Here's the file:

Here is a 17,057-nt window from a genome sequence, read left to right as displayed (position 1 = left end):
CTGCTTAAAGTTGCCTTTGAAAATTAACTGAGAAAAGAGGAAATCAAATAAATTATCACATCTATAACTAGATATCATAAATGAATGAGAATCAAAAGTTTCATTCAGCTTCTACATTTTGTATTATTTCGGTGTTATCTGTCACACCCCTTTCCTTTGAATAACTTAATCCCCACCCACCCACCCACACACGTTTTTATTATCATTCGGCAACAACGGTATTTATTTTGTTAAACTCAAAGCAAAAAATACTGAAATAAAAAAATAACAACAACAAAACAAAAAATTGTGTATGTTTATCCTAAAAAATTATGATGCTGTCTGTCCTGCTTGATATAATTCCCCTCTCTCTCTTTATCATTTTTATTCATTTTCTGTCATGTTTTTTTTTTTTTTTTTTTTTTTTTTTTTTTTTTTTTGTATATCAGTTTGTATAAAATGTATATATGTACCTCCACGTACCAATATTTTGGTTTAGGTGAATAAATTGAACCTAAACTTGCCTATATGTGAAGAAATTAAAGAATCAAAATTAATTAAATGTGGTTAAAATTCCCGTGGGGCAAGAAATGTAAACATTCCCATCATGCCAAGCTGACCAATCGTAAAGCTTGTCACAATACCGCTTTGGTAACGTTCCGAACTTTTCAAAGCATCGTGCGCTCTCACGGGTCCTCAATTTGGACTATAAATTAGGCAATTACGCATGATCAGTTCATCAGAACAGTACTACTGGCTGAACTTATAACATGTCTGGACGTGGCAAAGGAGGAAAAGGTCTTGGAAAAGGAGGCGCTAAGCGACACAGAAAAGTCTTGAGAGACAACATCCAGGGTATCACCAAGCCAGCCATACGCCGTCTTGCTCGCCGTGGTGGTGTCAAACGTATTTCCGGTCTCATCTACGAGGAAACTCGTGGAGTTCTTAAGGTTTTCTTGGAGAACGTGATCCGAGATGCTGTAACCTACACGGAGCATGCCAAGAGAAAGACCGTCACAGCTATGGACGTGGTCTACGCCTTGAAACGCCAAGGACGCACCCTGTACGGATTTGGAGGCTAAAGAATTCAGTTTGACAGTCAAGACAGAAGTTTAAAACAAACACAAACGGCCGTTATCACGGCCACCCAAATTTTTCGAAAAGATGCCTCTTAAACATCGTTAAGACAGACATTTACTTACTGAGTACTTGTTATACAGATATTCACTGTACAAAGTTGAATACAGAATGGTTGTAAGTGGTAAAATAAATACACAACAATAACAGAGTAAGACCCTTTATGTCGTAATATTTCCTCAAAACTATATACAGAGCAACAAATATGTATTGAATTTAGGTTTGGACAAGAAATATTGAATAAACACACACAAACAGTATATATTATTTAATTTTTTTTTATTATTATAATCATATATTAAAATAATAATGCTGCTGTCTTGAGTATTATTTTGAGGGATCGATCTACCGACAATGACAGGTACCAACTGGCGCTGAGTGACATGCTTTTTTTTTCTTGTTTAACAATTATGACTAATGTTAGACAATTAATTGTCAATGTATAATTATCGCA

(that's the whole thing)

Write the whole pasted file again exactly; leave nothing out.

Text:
Here is a 17,057-nt window from a genome sequence, read left to right as displayed (position 1 = left end):
CTGCTTAAAGTTGCCTTTGAAAATTAACTGAGAAAAGAGGAAATCAAATAAATTATCACATCTATAACTAGATATCATAAATGAATGAGAATCAAAAGTTTCATTCAGCTTCTACATTTTGTATTATTTCGGTGTTATCTGTCACACCCCTTTCCTTTGAATAACTTAATCCCCACCCACCCACCCACACACGTTTTTATTATCATTCGGCAACAACGGTATTTATTTTGTTAAACTCAAAGCAAAAAATACTGAAATAAAAAAATAACAACAACAAAACAAAAAATTGTGTATGTTTATCCTAAAAAATTATGATGCTGTCTGTCCTGCTTGATATAATTCCCCTCTCTCTCTTTATCATTTTTATTCATTTTCTGTCATGTTTTTTTTTTTTTTTTTTTTTTTTTTTTTTTTTTTTTGTATATCAGTTTGTATAAAATGTATATATGTACCTCCACGTACCAATATTTTGGTTTAGGTGAATAAATTGAACCTAAACTTGCCTATATGTGAAGAAATTAAAGAATCAAAATTAATTAAATGTGGTTAAAATTCCCGTGGGGCAAGAAATGTAAACATTCCCATCATGCCAAGCTGACCAATCGTAAAGCTTGTCACAATACCGCTTTGGTAACGTTCCGAACTTTTCAAAGCATCGTGCGCTCTCACGGGTCCTCAATTTGGACTATAAATTAGGCAATTACGCATGATCAGTTCATCAGAACAGTACTACTGGCTGAACTTATAACATGTCTGGACGTGGCAAAGGAGGAAAAGGTCTTGGAAAAGGAGGCGCTAAGCGACACAGAAAAGTCTTGAGAGACAACATCCAGGGTATCACCAAGCCAGCCATACGCCGTCTTGCTCGCCGTGGTGGTGTCAAACGTATTTCCGGTCTCATCTACGAGGAAACTCGTGGAGTTCTTAAGGTTTTCTTGGAGAACGTGATCCGAGATGCTGTAACCTACACGGAGCATGCCAAGAGAAAGACCGTCACAGCTATGGACGTGGTCTACGCCTTGAAACGCCAAGGACGCACCCTGTACGGATTTGGAGGCTAAAGAATTCAGTTTGACAGTCAAGACAGAAGTTTAAAACAAACACAAACGGCCGTTATCACGGCCACCCAAATTTTTCGAAAAGATGCCTCTTAAACATCGTTAAGACAGACATTTACTTACTGAGTACTTGTTATACAGATATTCACTGTACAAAGTTGAATACAGAATGGTTGTAAGTGGTAAAATAAATACACAACAATAACAGAGTAAGACCCTTTATGTCGTAATATTTCCTCAAAACTATATACAGAGCAACAAATATGTATTGAATTTAGGTTTGGACAAGAAATATTGAATAAACACACACAAACAGTATATATTATTTAATTTTTTTTTATTATTATAATCATATATTAAAATAATAATGCTGCTGTCTTGAGTATTATTTTGAGGGATCGATCTACCGACAATGACAGGTACCAACTGGCGCTGAGTGACATGCTTTTTTTTTCTTGTTTAACAATTATGACTAATGTTAGACAATTAATTGTCAATGTATAATTATCGCA